60 Volunteers Begin Working on Roadmap for Saline Area Schools

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One of the Saline Area Schools strategic framework review subcommittees begins work creating a new roadmap for the district.

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About 60 people began work on a roadmap for Saline Area Schools Monday night at Liberty School as the district kicked off its strategic framework review process.

The group comprised teachers, school support staff, school administrators, business owners, city officials, moms, dads, grandparents, newcomers and residents with deep roots in the community.

It was the first and perhaps last meeting of the group which, before the end of the night, broke into five subcommittees, each of which will work on a previously identified strategic framework goal.

The subcommittees will meet again in December, January and February. Their final reports will be put together and presented to school board in March.

Kim Bryant, a parent of students in the district, explained why she chose to participate in the process.

“I want to make a difference. I want to help bring Saline schools to a new level,” Bryant said. “The strategic framework is a great way to do it. To have all this collaboration between everyone is really exciting and I look forward to seeing what we come up with.”

John Waterman said he wanted to make sure Saline remains a top-notch school district.

“The district is at a state where we’ve stabilized the budget and now we need to see what it’s going to take to keep this district going as a strong district,” Waterman said. “I want to make sure this is a great place to learn for our kids.”

It was clear from the outset of the meeting that the group is proud of the school district. Superintendent Scot Graden began proceedings by asking members to introduce themselves and share “point of prides” in Saline Area Schools.

After Graden outlined the district’s vision and mission, Graden and Steve Laatsch, assistant superintendent for instructional learning, went over the five strategic framework goals:

  1. All Students will acquire the essential skills and knowledge to meet or exceed standards in reading, writing, and mathematics by the end of Grade 3.
  2. All students will acquire the essential skills to be lifelong learners and leaders in an ever-changing 21st Century global society.
  3. Strengthen family-school relationships and continue to expand civic, business, higher education, and community partnerships that support improved student achievement.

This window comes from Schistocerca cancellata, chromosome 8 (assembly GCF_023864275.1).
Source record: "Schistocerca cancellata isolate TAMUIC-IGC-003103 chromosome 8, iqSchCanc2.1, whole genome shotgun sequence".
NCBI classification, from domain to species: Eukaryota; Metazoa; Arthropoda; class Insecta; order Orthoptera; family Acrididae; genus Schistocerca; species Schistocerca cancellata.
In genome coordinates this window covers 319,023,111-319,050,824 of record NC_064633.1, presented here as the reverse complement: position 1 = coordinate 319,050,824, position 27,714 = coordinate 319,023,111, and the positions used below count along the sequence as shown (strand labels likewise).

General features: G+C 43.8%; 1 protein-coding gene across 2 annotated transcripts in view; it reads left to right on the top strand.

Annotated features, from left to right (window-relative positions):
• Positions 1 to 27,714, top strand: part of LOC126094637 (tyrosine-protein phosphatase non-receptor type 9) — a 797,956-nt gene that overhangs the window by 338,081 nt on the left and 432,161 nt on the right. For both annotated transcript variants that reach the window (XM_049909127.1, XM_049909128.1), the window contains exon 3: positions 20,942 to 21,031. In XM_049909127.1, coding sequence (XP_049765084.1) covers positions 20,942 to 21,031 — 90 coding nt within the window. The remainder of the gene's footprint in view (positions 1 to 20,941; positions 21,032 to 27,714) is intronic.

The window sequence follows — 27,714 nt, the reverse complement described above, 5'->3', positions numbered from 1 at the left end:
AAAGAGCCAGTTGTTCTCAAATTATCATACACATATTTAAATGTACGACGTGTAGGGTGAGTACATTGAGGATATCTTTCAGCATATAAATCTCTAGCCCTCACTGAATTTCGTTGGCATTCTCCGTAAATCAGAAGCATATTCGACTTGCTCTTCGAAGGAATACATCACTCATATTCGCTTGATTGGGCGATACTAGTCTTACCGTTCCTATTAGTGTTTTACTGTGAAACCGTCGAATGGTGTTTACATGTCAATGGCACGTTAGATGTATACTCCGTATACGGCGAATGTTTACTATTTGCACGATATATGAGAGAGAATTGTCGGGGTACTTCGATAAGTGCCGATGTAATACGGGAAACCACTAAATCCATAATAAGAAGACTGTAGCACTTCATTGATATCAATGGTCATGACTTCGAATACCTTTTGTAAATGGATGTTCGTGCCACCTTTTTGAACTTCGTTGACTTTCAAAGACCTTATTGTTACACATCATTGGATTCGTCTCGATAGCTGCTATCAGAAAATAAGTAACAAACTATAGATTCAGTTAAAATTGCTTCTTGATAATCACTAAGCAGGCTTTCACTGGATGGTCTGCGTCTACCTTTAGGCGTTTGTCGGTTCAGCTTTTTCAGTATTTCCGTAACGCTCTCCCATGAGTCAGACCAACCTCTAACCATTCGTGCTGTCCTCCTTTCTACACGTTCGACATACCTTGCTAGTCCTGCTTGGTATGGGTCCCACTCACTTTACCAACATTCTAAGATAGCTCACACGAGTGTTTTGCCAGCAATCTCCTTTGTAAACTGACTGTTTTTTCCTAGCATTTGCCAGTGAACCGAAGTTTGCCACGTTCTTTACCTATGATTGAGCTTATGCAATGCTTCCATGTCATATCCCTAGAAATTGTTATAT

4. Enhance a positive work environment that promotes employee well being, satisfaction, and positive morale.
  5. Establish short-term financial stability and long-term fiscal solvency.

Graden and Laatsch explained some of actions that have already been taken toward achieving the goals. The district has revamped early literacy programs, for example, in an effort to achieve the first goal. The district launched Project Lead the Way, a science, tech, math and engineering program in the middle school, in an effort toward the second goal.

Laatsch said it was an exciting and daunting task to prepare children for careers that don’t even exist yet.

Graden gave the subcommittees their work orders before they broke up to work on the framework goals.

“What we want to do is look at the things we’ve accomplished, identify the things we still need to accomplish, look at some of the ideas that we no longer need, and identify new things we should be working on,” Graden said,

The process is being helped along by Michael Wilmot, a retired school district superintendent who is now president and CEO of the Michigan Leadership Institute, a privately-held business providing consultation services to school districts and other public institutions.

 

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Tran Longmoore founded The Saline Post on Aug. 15, 2012. Follow him on Twitter at @tranlongmoore. Follow The Saline Post @thesalinepost. Follow The Saline Post on Facebook by clicking here.